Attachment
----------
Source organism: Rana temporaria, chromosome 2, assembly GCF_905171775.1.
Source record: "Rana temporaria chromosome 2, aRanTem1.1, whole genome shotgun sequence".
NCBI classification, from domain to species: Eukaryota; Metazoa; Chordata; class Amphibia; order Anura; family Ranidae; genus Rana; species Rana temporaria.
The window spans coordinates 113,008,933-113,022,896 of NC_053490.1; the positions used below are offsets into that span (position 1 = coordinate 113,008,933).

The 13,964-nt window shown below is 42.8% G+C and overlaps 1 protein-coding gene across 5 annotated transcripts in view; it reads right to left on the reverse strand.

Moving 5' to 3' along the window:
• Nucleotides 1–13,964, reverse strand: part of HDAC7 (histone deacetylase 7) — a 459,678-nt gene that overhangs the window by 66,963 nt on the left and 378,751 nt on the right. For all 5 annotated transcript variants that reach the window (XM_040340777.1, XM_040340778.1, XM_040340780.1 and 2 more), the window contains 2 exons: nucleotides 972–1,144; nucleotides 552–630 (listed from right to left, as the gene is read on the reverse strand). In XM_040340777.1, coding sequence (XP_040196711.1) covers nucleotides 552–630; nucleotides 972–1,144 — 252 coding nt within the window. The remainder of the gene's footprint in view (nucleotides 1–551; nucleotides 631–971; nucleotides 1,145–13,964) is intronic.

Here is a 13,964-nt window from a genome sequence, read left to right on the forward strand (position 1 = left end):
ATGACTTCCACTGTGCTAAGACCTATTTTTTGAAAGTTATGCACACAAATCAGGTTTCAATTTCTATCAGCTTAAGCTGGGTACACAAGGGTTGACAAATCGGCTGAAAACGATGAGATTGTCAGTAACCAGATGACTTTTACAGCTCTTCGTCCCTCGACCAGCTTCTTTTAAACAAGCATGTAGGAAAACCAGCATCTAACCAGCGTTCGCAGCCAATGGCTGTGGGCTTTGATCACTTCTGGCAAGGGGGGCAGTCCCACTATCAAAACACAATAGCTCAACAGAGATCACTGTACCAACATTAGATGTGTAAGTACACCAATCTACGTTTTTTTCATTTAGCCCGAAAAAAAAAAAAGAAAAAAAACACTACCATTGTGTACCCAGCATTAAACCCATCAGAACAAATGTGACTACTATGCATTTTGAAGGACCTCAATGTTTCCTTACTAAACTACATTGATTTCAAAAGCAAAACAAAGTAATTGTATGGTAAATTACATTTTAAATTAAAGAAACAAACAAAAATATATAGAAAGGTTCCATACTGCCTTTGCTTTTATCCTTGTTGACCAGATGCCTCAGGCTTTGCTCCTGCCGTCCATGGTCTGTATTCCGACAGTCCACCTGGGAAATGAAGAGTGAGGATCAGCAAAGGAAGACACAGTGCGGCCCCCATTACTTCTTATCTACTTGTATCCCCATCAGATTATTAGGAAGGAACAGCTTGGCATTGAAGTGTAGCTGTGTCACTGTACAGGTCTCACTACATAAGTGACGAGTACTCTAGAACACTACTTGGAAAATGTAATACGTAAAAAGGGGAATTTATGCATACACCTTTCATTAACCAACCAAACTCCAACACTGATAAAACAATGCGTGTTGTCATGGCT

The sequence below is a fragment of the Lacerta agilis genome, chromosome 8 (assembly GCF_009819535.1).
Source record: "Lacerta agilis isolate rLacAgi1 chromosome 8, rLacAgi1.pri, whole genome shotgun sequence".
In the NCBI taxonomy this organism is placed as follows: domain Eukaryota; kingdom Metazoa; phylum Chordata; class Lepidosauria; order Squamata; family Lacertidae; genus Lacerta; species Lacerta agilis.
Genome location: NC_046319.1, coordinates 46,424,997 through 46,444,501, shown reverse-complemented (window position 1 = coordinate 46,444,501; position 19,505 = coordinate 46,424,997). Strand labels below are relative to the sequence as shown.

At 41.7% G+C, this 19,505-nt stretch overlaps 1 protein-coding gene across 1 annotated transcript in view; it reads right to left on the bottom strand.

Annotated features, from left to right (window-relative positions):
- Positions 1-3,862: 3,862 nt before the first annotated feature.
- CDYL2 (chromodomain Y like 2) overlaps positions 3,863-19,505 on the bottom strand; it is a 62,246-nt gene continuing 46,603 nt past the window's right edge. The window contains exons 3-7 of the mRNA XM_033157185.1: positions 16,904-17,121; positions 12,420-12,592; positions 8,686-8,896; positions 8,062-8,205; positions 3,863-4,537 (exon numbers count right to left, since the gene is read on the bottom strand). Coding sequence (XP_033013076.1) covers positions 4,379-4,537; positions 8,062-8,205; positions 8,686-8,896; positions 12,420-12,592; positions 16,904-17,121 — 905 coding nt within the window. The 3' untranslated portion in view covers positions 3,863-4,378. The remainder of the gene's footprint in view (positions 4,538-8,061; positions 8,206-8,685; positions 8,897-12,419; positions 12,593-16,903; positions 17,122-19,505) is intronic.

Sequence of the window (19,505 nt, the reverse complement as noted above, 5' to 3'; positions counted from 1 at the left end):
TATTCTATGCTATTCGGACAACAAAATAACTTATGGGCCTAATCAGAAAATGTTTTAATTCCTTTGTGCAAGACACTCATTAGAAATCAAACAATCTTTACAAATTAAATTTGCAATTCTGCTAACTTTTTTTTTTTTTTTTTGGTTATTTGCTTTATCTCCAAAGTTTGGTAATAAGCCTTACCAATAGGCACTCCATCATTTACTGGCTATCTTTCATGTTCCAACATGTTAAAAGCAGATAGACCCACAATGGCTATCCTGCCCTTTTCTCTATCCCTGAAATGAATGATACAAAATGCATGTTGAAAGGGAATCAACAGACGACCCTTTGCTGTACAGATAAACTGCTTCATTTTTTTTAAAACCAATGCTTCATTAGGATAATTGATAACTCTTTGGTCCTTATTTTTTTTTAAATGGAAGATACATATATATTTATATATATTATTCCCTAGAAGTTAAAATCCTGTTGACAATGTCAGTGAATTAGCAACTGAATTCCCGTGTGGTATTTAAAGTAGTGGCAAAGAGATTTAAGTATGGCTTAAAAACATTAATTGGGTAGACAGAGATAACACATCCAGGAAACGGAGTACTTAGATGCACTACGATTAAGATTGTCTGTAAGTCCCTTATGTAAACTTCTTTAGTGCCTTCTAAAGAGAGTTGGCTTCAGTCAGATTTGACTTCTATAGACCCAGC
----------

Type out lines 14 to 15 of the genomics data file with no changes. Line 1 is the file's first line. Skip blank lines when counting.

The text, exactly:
At 41.7% G+C, this 19,505-nt stretch overlaps 1 protein-coding gene across 1 annotated transcript in view; it reads right to left on the bottom strand.

Annotated features, from left to right (window-relative positions):